Evaluation of a Bleeding Patinet

From the point of evaluation of a bleeding patients haemostasis can be divided into the following parts.

  1. Platelets,
  2. Vessel wall
  3. Coagulation system: The coagulation system has the three parts intrinsic pathway, extrinsic pathway and common pathway.  The framework of intrinsic pathway, extrinsic pathway and common pathway are useful to understand how to interpret coagulation tests but does not reflect how coagulation proceeds in vivo.
    1. Intrinsic pathway: Coagulation by the intrinsic pathway starts by contact activation of factor XII, this in turn sequentially activates factors XI and IX. Activated factor XI with its cofactor activated factor VIII lyse and activate factor Xa. Factor XII has no role in coagulation in vivo.
    2. Extrinsic pathway: Coagulation by the extrinsic pathway involves activation of factor VII by tissue factor.  Activated factor VII then activates factor X.
    3. Common Pathway: Common pathway includes factor X, its cofactor factor V, prothrombin and thrombin
  4. Thrombolytic system.

The first step in the evaluation of a patients with a bleeding tendency is to perform screening tests to determine which part of the clotting system  is involved. This can be done with the use of the following tests.

  1. Prothrombin time: Prothrombin time asses the efficiency of extrinsic coagulation pathway.
  2. Activated Partial Thromboplastin Time: Activate partial Thromboplastin time assess the efficiency of intrinsic coagulation pathway
  3. Thrombin Time: Thrombin time asses the amount and quality of fibrin.
  4. Platelet Counts

The results of first-line tests are interpreted as follows.

    1. All tests deranged (Prolonged PT, APTT and TT and Low platelets): Derangement of all screening tests for coagulation is seen in patients with disseminated intravascular coagulation, coagulopathy of chronic liver disease, and acute live cell failure. Patients who have received a massive transfusion may also show this pattern of first line tests. In addition to there being a history of massive transfusion, these patients do not show increase in fibrin degradation products (D-dimer).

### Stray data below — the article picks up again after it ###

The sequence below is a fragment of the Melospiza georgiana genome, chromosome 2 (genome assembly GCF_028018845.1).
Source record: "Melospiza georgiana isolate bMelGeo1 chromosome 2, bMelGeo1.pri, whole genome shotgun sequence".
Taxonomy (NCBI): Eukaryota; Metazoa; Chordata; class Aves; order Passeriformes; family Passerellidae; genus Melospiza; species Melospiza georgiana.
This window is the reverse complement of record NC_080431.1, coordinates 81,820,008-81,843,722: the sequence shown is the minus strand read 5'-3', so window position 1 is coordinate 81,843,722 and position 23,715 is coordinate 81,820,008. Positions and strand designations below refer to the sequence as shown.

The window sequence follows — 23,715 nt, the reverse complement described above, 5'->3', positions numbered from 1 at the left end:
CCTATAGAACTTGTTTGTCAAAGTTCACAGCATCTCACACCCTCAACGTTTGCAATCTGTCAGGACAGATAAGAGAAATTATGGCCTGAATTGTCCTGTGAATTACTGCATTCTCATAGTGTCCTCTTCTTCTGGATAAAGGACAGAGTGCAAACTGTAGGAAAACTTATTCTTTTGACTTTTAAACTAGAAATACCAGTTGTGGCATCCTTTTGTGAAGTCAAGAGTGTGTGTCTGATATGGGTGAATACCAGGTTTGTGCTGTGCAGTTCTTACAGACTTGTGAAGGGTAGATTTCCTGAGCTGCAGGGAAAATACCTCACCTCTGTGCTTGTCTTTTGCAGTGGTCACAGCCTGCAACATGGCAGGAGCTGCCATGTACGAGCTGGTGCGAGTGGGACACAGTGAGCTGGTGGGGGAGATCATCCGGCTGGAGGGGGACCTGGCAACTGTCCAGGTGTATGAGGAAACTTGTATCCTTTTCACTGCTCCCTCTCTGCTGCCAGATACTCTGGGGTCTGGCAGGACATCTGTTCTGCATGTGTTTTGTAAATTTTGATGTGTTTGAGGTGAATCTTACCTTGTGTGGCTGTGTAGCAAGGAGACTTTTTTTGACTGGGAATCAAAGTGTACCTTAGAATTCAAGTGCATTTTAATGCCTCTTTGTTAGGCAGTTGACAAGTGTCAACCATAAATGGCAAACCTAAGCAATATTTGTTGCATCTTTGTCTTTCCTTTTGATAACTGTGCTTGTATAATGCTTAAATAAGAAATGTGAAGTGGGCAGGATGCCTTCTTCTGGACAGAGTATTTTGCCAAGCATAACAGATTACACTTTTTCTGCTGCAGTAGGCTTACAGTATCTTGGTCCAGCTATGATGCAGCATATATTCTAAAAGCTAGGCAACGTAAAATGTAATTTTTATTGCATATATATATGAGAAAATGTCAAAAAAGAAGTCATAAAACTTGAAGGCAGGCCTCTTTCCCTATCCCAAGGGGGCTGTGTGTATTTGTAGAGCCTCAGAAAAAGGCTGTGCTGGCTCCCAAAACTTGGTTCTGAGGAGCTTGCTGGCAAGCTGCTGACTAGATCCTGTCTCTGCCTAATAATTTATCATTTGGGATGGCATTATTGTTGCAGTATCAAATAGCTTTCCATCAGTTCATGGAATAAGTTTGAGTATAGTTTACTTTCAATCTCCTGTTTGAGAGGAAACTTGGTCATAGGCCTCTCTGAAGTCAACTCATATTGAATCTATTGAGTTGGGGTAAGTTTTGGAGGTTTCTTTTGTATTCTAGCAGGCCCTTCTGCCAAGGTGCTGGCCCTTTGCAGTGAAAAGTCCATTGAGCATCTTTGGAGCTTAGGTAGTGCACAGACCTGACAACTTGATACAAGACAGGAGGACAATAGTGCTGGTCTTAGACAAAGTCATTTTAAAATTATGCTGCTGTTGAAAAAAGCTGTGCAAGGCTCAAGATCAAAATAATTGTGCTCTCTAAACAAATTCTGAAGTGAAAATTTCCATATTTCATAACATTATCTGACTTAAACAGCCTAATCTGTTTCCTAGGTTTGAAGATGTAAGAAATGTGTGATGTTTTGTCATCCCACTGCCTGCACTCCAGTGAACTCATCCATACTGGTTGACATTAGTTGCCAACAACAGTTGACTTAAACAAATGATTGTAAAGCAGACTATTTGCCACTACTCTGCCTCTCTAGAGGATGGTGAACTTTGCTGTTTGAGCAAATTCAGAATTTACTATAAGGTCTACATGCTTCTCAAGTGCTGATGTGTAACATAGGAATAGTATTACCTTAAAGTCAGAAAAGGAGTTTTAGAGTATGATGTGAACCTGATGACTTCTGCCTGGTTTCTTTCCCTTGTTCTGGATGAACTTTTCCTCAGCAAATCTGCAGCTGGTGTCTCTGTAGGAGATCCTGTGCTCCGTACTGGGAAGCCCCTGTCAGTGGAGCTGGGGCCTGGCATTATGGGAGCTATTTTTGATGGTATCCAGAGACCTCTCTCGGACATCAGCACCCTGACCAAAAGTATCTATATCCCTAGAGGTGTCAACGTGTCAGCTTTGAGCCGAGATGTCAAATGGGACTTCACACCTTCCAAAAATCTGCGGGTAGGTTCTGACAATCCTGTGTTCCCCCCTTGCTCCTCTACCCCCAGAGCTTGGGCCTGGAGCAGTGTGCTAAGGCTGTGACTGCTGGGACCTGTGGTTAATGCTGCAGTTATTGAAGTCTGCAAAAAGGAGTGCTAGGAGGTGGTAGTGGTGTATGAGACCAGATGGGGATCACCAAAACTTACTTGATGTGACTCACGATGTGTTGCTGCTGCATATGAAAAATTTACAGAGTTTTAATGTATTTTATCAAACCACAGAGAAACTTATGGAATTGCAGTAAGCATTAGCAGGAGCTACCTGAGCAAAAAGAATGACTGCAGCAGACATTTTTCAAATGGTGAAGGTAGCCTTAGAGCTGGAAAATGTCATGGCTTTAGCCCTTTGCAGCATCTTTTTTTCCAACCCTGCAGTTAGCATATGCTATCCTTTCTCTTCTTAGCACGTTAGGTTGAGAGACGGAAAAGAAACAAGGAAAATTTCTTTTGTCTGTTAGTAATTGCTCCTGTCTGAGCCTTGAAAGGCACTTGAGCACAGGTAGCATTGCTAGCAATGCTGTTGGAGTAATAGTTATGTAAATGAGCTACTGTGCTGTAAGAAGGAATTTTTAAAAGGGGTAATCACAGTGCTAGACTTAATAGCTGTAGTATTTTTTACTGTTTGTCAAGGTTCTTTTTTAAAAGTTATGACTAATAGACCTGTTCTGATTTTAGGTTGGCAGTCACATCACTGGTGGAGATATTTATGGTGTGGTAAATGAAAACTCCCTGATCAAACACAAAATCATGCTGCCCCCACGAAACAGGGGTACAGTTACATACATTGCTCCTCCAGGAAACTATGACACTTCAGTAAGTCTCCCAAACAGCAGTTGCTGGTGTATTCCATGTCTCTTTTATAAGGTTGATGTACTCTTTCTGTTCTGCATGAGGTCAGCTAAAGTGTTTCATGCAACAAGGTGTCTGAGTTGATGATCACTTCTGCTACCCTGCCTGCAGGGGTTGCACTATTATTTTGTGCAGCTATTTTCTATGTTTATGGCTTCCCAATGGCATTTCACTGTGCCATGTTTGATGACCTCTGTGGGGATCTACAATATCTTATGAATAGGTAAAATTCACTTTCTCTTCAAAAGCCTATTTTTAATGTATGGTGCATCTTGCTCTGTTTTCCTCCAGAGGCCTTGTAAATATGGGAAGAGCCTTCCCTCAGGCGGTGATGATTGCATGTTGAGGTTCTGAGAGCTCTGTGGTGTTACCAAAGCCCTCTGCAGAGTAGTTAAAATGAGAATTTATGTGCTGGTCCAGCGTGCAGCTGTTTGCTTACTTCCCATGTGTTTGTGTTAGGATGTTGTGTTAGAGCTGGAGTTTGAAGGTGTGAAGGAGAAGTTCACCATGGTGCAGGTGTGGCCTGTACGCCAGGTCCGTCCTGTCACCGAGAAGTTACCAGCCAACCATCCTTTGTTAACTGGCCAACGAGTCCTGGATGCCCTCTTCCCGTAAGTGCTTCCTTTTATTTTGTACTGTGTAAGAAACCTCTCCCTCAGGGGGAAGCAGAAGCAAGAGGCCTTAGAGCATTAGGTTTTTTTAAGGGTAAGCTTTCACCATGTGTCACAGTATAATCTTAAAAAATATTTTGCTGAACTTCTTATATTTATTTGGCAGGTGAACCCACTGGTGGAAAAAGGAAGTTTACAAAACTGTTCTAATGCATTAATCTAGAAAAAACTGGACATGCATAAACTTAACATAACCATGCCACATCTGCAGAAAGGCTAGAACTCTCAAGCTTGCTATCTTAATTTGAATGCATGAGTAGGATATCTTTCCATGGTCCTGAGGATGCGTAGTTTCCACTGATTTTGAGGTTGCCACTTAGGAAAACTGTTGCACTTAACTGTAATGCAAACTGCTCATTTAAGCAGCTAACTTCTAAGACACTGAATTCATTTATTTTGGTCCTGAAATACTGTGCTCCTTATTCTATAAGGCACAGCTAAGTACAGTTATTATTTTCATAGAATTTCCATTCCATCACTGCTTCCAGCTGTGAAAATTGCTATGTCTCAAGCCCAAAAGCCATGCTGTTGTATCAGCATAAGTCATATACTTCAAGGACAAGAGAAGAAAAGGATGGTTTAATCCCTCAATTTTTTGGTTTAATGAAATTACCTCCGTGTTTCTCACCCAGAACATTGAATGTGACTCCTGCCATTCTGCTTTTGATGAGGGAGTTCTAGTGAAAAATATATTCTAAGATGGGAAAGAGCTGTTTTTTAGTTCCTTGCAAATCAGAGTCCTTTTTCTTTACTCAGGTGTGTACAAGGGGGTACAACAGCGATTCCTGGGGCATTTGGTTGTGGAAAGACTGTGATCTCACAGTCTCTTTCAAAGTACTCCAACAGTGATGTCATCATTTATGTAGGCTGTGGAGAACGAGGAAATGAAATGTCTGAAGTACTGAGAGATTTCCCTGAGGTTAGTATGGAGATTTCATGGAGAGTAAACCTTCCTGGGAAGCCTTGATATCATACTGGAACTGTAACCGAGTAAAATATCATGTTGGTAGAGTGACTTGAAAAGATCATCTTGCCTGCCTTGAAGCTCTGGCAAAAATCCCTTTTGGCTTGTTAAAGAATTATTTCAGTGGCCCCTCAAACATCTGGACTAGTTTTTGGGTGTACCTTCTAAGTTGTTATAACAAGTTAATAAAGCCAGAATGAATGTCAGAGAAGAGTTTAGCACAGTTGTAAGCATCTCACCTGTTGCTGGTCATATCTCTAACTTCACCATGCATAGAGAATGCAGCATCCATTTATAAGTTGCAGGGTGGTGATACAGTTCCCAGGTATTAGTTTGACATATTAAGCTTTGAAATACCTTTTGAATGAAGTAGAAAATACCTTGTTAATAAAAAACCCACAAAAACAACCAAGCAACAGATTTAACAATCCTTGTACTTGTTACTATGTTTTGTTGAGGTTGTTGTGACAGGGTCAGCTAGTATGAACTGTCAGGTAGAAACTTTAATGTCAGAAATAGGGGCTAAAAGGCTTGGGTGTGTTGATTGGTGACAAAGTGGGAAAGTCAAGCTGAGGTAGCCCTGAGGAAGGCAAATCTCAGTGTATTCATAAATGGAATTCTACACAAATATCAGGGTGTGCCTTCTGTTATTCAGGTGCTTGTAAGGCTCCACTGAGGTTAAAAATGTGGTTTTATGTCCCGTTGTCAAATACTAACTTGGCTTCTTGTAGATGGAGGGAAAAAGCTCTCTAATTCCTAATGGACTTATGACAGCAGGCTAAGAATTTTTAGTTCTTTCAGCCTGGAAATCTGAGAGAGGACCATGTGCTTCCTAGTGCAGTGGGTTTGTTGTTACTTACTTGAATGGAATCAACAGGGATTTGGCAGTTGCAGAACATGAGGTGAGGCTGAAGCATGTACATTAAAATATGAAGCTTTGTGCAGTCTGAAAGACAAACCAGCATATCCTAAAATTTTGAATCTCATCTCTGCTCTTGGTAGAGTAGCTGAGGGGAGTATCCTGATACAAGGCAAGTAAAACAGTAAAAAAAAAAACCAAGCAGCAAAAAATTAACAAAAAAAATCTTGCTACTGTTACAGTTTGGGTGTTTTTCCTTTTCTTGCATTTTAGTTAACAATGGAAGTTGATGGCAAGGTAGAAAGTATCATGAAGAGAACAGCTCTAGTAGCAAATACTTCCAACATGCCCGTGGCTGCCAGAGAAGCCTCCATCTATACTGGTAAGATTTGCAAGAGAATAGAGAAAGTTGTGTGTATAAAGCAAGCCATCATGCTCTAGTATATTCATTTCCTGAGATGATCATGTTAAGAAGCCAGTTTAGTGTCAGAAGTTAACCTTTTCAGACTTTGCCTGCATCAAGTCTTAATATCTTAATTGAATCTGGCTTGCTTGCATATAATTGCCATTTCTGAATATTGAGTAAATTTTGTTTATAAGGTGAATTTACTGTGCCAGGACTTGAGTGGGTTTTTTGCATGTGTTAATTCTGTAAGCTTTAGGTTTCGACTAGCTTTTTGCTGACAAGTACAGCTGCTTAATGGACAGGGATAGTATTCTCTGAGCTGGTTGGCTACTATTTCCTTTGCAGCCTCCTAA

2. Global coagulation defect with normal platelet counts (prolonged PT, prolonged APTT, prolonged PT normal platelets): All three first-line tests are abnormal in patients with primary fibrinogenolysis, fibrinogen deficiency, dysfibrinogenaemia, liver disease or treatment with conventional heparin.
    3. Global coagulation defect with normal fibrinogen and platelets (Prolonged PT and APTT normal TT and Platelets):
      1. Fibrinogen synthesis is not vitamin K dependent. Lack of vitamin K coenzyme activity, as is seen in vitamin K deficiency or use of warfarin like anticoagulants, affects the factors of the intrinsic system (factor II and IX ) and extrinsic system (factor VII). The PT and APTT prolong but TT which depends only on fibrinogen remains normal.
      2. The components of the common pathway include factor V, X and factor II. Deficiency of these factors or the presence of inhibitors against any of these factors causes prolongation of PT and APTT but a normal TT.  A rare autosomal recessive disorder, combined factor V and VIII deficiency can cause prolongation of PT and APTT with a normal TT.
      3. Some patients with liver disease may have a prolonged PT and TT.
    4. Isolated prolongation of APTT (Normal PT, Prolonged APTT, Normal TT, Normal Platelets counts): The commonest cause of isolated prolongation of APTT is deficiency or inhibitors of factor VIII or factor IX. Deficiency of other components of the intrinsic pathway including factors XI and XII and prekallikrein can cause isolated prolongation of APTT. Of these only deficiency of factor IX deficiency causes bleeding. Deficiency on factor XII and prekallikrein are not associated with bleeding.
    5. Isolated Prolongation of PT (Prolonged PT, Normal APTT, Prolonged TT and normal platelet count):
      1. The commonest cause of isolated prolongation of PT is a deficiency of factor VII. This may be seen in
        1. Vitamin K deficiency/Use of Warfarin type oral anticoagulants: Factors II, VII, IX and X are vitamin K dependent and have half-lives of 65hrs, 5hrs, 25hrs and 40hrs respectively. When vitamin K co-factor activity is not available either as a result of vitamin K deficiency or the use of warfarin type of oral anticoagulants, the synthesis of vitamin K dependent factors decreases.  The half-life of factor VII is considerably shorter than that of other factors and the levels of factor VII fall the earliest. This results in a prolonged PT but a normal APTT. With time other factor levels fall and the APTT also prolongs.
        2. Early Liver disease
      2. The other causes of isolated prolongation of PT include inherited factor VII deficiency, dysfibrinogenaemia or mild factor VIII, IX or IX deficiency
    6. Isolated prolongation of TT: Isolated prolongation of TT is seen in fibrinogen deficiency or dysfibrinogenaemia
    7. Coagulopathy with normal first-line coagulation tests: May be seen in platelet function defects, vascular coagulation defects, mild von Willebrand’s disease, factor XIII deficiency, disorders of fibrinolysis, dysfibrinogenaemia and α2-Plasmin inhibitor deficiency.
    8. Isolated thrombocytopenia: Isolated thrombocytopenia may be seen in bone marrow failure syndromes, immunethrombocytopenia, following viral infection and in patients with hypersplensim or inherited thrombocytopenia.

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